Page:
I imagine something like this. The USPTO person, holding a paper meant for serial number 10/123,456, is on the verge of accidentally filing it in file number 10/132,456. And then the USPTO person happens to glance at the "title" appearing in the caption -- "framus apparatus". And then glances at the "title" on the paper file -- "clevis apparatus". And then says "oh, wow, glad I saw that" and avoids the mistake, and sticks the paper into the file number 10/132,456. The idea is that the caption will very intentionally provide lots of items of "redundancy information", information that is not really needed at all but is provided merely to avoid accidental misfilings.

The silver bullet that the USPTO came up with to keep such misfiling to happen ever again was, of course, the "confirmation number", introduced maybe three years ago. For each filed paper, the USPTO person would scrutinize the confirmation number to make sure it matched, before sticking any piece of paper into a file.

Except, of course, that to this day, not even a single one of the USPTO forms has been modified to provide a place for the filer to insert the confirmation number. I assume that this has something to do with the OMB Paperwork Reduction Act, which requires USPTO to have a current "OMB Control Number" on each form and requires USPTO to estimate the number of minutes required to complete the form. Adding the customer number to each form would require USPTO to obtain a new OBM Control Number for each form, and would add a few minutes to each time estimate (because the filer would need to rummage around to find the Confirmation Number when completing the form.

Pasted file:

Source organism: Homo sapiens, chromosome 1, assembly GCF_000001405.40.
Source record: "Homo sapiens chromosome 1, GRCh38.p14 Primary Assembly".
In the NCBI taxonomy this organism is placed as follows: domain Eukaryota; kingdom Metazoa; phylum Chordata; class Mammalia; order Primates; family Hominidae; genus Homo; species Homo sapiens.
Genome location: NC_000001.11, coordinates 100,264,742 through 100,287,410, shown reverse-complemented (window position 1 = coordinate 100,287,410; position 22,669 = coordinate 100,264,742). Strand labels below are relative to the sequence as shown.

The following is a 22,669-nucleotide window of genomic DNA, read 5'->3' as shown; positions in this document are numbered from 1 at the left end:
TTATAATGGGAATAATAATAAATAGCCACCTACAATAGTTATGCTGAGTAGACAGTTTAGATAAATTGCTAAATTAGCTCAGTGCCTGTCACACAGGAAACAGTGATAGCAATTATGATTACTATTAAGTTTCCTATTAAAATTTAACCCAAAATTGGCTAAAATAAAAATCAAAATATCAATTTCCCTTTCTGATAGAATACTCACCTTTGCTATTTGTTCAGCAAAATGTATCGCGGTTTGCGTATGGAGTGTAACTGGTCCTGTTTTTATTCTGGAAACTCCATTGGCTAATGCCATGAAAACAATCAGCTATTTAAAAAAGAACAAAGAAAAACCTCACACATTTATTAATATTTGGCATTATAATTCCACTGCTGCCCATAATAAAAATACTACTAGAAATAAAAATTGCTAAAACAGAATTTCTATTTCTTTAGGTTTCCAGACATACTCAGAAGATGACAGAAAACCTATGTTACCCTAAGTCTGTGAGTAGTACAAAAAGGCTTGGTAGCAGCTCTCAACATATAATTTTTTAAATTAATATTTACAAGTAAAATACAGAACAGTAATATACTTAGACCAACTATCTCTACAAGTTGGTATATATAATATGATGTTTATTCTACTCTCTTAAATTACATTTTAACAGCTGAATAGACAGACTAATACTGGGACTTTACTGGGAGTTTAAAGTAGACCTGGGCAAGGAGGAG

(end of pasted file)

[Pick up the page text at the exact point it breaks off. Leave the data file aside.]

Well, if you think about things for a moment, you will agree that for a paper filed in EFS-Web, there is probably no need for the caption to contain any "redundancy information" at all. The filer, after all, will have entered the serial number and confirmation number into EFS-Web. EFS-Web will then display the title and attorney docket number and inventor name. If the serial number was wrong, this will get caught right away. If the serial number is right, then the paper will get "filed" in the correct file automatically. There is simply no opportunity for misfiling.

I can report that for the papers I am filing in EFS Web, my captions are getting shorter and shorter. I did one the other day where the caption contained the serial number and nothing else.

But if you think about it a moment longer, you might agree with me that really the caption is now a vestigial organ, like the vermiform appendix. I cannot see any reason why a caption should be needed at all for a paper filed in EFS-Web.